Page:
Power Of Attorney

A Power of Attorney is a legal document which provides written authorization for someone else to act on your behalf. There are many types of powers of attorney, used in many situations. While planning an estate for possible death or disability, most people execute a “durable power of attorney”. This type of power, called “durable” by the law, remains in effect even if a person has lost the capacity to express his or her wishes, because of illness or accident. In this way, people can identify the person they would like to help, when the time comes, well in advance of needing any help.

Commonly in Missouri and Kansas, durable powers of attorney are divided into financial matters and healthcare matters. That is, most people execute two documents, a financial power of attorney identifying who will help take care of money and assets in case of disabilty, as well as a healthcare power of attorney identifying who will help take care of medical decisions in case of disability. Thus a thorough estate plan often includes a trust, a will, a power of attorney for financial matters, and a power of attorney for healthcare. Attorney Aaron Cook is ready to answer questions about all of these documents and to assist clients in establishing a complete system.

When to Take Effect?

Among the many questions concerning a power of attorney is one about timing. Should a power of attorney become effective now or later, when a person becomes disabled. Generally, a person more advanced in age or in illness would choose an immediate power, while someone younger or healthier might choose a “springing” power, to take effect later, when needed. The timing of the power is a choice to consider in consultation with your attorney.

Appointing a Power of Attorney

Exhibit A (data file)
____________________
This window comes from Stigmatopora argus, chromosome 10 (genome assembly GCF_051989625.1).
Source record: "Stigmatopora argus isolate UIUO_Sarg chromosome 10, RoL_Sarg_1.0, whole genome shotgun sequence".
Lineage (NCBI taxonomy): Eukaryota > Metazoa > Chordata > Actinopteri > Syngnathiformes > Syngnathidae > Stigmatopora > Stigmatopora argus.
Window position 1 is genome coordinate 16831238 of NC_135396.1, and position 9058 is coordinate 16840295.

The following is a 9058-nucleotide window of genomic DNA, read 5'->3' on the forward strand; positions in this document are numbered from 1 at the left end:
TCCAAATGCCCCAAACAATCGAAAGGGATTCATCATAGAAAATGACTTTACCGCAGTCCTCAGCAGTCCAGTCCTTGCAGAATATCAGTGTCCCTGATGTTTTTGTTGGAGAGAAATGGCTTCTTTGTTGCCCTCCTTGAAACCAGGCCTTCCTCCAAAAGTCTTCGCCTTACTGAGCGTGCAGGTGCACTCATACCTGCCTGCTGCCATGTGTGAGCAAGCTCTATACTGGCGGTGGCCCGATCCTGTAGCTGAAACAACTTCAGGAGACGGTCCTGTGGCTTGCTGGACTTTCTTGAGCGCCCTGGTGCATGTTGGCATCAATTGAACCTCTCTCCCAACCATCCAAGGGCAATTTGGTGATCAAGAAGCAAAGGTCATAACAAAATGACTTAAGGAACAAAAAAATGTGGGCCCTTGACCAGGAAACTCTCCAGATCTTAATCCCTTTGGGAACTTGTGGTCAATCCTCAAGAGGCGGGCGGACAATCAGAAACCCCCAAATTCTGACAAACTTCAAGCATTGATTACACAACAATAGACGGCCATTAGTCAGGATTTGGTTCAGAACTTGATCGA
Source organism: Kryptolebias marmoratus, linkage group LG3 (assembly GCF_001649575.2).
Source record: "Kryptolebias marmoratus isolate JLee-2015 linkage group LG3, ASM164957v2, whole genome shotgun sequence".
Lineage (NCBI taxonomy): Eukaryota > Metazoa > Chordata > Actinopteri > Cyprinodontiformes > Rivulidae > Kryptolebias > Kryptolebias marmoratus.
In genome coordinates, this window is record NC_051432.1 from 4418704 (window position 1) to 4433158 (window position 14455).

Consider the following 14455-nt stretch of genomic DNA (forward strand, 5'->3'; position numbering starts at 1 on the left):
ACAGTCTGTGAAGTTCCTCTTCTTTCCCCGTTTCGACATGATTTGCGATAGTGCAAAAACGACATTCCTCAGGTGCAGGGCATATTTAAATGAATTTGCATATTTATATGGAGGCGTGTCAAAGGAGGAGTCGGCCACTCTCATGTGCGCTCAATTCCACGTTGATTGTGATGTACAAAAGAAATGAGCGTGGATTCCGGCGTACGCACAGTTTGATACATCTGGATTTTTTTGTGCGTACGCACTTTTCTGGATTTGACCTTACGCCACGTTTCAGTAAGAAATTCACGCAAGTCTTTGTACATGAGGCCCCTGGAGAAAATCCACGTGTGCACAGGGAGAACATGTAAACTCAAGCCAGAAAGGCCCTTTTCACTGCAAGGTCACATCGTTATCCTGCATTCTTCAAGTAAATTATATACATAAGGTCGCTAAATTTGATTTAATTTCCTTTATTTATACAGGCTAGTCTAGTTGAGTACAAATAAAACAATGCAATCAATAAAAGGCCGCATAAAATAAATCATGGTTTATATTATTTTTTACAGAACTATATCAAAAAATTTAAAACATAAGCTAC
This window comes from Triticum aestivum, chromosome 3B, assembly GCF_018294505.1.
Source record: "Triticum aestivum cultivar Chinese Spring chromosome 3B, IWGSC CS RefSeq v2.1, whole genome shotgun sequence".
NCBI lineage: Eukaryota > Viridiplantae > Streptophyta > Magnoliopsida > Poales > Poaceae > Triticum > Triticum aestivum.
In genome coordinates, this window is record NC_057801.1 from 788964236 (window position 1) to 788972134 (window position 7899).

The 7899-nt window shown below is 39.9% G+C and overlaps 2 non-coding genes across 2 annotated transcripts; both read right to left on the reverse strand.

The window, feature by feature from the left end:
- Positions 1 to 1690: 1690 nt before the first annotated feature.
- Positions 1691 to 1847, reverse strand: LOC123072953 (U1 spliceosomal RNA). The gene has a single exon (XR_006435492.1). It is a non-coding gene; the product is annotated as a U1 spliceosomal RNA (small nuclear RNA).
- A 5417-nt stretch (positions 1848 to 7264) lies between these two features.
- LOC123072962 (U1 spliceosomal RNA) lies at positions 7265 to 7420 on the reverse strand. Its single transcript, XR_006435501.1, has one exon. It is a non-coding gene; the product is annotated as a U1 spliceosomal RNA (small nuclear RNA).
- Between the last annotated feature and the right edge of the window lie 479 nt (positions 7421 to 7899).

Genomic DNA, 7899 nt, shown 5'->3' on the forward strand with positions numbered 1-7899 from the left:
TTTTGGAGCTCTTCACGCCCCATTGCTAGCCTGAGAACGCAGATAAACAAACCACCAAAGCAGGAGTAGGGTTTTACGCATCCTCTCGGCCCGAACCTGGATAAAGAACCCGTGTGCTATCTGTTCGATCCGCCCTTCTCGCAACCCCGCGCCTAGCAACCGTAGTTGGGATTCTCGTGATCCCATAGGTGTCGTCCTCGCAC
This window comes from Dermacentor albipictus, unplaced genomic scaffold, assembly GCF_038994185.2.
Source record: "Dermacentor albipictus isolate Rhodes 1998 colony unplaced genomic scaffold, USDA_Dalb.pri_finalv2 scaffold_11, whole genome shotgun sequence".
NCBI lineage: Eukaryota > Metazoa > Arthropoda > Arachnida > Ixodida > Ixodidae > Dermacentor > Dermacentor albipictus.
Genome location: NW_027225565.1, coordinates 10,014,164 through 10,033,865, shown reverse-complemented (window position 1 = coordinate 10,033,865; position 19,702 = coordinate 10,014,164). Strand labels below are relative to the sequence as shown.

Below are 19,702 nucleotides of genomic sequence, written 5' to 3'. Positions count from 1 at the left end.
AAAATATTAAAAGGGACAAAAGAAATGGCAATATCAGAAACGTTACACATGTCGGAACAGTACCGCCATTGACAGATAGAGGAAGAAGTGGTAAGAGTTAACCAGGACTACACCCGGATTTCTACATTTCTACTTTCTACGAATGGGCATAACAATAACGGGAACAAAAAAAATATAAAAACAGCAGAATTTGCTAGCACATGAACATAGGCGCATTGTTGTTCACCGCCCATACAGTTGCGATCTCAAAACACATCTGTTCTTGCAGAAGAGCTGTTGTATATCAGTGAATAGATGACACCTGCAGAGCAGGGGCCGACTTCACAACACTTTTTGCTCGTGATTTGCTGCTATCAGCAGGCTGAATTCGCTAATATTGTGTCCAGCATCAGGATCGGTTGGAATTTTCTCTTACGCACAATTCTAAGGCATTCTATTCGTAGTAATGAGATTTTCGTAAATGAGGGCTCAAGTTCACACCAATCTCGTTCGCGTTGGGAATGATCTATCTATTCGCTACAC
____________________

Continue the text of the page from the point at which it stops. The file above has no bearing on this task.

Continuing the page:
When appointing someone to act as your representative on a power of attorney, it is important to consider someone you trust to carry out decisions on your behalf and in your best interest. This does not have to be the same person for each of the general and medical powers of attorney. These can also be written to consider children who would eventually be of age to act on your behalf, but currently would be unable to act for you.

Power of Attorney for Financial and General Matters

Your financial power of attorney allows you to choose someone to make financial decisions for you and on your behalf should you be unable to do so yourself. This could appoint a person to pay bills, handle banking, sell real estate, or manage other business matters.

Power of Attorney for Medical and Healthcare

Your medical power of attorney appoints someone to make medical decisions on your behalf if you are unable to speak for yourself. Your Power of Attorney for Healthcare may also, at your discretion, include an Advanced Directive, or Living Will. An advanced directive can specify decisions regarding various life-sustaining or end-of-life medical care.

Keeping Documents Up To Date

It is important to remember when creating any estate-planning documents that, as time passes, they need to be reviewed to ensure that your wishes are still accurately expressed. Situations may change and you will want your documents to reflect those changes, when necessary.

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